Our thing has lost so many guys lately, so you can only hope that the passings will drop off for awhile. But in Jim Chapin's case his life was long, he was happy and he touched millions of people directly and otherwise. I'd like to imagine him somewhere sitting at a table with Louie Bellson as they positively obsess about technical issues over a cup of coffee. To me that's a good way to leave it.


Silver Member
Great story Matt!!! Nice to read stuff like that. RIP JC.....interesting becuase I've been going thru my Jojo DVD alot this week and he mentions and thanks Jim as the biggest influence on his technique.

The Colonel

Silver Member
VERY sad to see this (I fell asleep at the computer while typing this last night around 4am...finishing it up)

I met Mr. Chapin in 2000, I think...It was the IAJE convention in NYC - I was with my college on a "field trip" for the whole festival - we stayed at a shady hotel on the upper west side, and it was one of the best times in my life - I hooked up with Nasheet Waits for some lessons - got to hang with Elvin at his apartment - and met at least 20 legendary drummers and just hang/chill with musicians I absolutely loved/worshipped. And if there weren't any decent performances going on, me and my buddy would hop in a cab and find something good around the city (I think I spent more time at Tonic than I did the convention)

So one day, I'm at the building/hotel (what was the venue again?) and I see a crowd gathered in a non-crowd-gathering spot and decide to see what's up.

I come upon an older gentleman explaining the Moeller technique to a bunch of eager drummers and giving inciteful critiques and sharing tips on increasing speed and the such. I say to myself "That's gotta be Jim Chapin" (I'd heard the stories)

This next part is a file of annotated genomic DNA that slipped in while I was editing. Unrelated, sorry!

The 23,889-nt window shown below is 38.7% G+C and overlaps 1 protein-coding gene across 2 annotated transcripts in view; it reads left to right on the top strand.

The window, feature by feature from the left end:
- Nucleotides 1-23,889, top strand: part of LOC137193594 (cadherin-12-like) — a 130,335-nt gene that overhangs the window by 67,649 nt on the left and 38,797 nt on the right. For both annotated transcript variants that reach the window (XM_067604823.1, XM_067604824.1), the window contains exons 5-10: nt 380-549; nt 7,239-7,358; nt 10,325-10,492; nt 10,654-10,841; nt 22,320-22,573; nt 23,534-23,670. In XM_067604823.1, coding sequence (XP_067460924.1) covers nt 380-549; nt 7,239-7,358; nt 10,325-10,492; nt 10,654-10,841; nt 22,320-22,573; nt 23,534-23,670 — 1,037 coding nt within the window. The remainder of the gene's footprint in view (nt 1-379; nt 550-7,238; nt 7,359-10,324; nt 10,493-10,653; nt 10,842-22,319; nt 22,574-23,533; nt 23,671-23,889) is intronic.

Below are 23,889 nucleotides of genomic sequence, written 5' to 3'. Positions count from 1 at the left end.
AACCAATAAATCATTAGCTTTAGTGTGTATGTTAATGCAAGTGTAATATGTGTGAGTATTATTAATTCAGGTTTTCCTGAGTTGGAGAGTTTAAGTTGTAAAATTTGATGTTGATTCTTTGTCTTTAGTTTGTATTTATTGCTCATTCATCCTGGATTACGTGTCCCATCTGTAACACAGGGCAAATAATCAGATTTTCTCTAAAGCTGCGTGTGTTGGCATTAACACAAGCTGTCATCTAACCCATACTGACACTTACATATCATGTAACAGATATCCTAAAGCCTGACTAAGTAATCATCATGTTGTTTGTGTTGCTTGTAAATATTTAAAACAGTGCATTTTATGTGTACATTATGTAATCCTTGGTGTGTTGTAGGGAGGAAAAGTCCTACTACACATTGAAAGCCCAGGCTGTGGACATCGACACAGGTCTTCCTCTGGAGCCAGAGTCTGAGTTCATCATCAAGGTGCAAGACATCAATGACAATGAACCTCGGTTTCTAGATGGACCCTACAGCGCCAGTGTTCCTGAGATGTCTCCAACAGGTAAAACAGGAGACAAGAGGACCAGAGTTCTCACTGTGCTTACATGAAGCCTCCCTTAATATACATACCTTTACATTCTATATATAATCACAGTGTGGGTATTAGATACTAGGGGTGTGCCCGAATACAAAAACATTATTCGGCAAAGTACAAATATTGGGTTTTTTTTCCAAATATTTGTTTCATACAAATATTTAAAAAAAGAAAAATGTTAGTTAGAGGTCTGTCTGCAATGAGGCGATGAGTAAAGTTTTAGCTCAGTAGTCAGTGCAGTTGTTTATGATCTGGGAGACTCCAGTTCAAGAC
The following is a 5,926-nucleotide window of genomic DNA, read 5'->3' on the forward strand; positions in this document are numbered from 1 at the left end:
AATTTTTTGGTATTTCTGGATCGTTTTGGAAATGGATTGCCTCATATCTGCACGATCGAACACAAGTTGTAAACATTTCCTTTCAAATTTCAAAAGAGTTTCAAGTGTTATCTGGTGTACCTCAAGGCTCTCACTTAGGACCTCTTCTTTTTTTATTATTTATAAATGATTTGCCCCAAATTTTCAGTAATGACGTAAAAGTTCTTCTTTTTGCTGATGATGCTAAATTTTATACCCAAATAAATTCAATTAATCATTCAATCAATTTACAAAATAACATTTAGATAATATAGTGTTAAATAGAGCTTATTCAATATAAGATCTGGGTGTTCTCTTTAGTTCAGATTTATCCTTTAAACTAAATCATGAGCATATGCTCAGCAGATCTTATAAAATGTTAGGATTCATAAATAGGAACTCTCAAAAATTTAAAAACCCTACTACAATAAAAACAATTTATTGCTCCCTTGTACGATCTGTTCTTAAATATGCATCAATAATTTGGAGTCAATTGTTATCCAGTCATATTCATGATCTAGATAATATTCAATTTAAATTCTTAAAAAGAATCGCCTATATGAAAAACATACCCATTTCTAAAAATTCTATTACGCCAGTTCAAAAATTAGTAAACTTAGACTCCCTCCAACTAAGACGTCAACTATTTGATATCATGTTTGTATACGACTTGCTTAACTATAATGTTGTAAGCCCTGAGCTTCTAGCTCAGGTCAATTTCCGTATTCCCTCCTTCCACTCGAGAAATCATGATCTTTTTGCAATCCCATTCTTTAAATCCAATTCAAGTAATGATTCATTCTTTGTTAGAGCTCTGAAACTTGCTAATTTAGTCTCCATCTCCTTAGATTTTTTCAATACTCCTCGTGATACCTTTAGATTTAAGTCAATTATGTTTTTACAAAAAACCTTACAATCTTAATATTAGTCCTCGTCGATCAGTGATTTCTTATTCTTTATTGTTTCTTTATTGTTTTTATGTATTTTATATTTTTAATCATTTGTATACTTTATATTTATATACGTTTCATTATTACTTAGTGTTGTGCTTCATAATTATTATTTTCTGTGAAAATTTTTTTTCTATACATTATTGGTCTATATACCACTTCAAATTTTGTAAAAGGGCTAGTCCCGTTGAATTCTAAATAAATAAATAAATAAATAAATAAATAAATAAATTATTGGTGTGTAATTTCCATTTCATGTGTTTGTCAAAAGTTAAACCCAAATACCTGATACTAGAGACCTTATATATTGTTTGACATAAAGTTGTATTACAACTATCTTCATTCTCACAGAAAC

My classmates decided to ditch me as I waited at least 30 minutes to get to approach the man (the legend!) and when I did, we hit it off immediately. I told him my teacher (now deceased) was a student of his WAAAAAAAY back in the day - and he says, without even needing to think for a second - "I love Ron! How's he doing?" (Dowd - amazing musician - studied with Chapin, Moeller, George L Stone, Morello, Billy Gladstone - the who's who of modern drumming technique fathers). At some point here, I called him "Mr. Chapin" and he yells back "Call me Jim!"

He then says "Okay - let's see what you got - just play for me a bit" and I proceed to play some singles, and some one-handed stuff with both the right and left hand. He says "Ron did a good job on you"

While most people were getting a quick 2-3 minute evaluation, maybe up to 5 minutes - Jim/Mr.Chapin spent a good 30 minutes with me, asking me about Ron (who wasn't doing well at the time. Alzheimers...), talking technique, and playing and I felt like I was playing for a dear sweet grandfather that I didn't want to let down.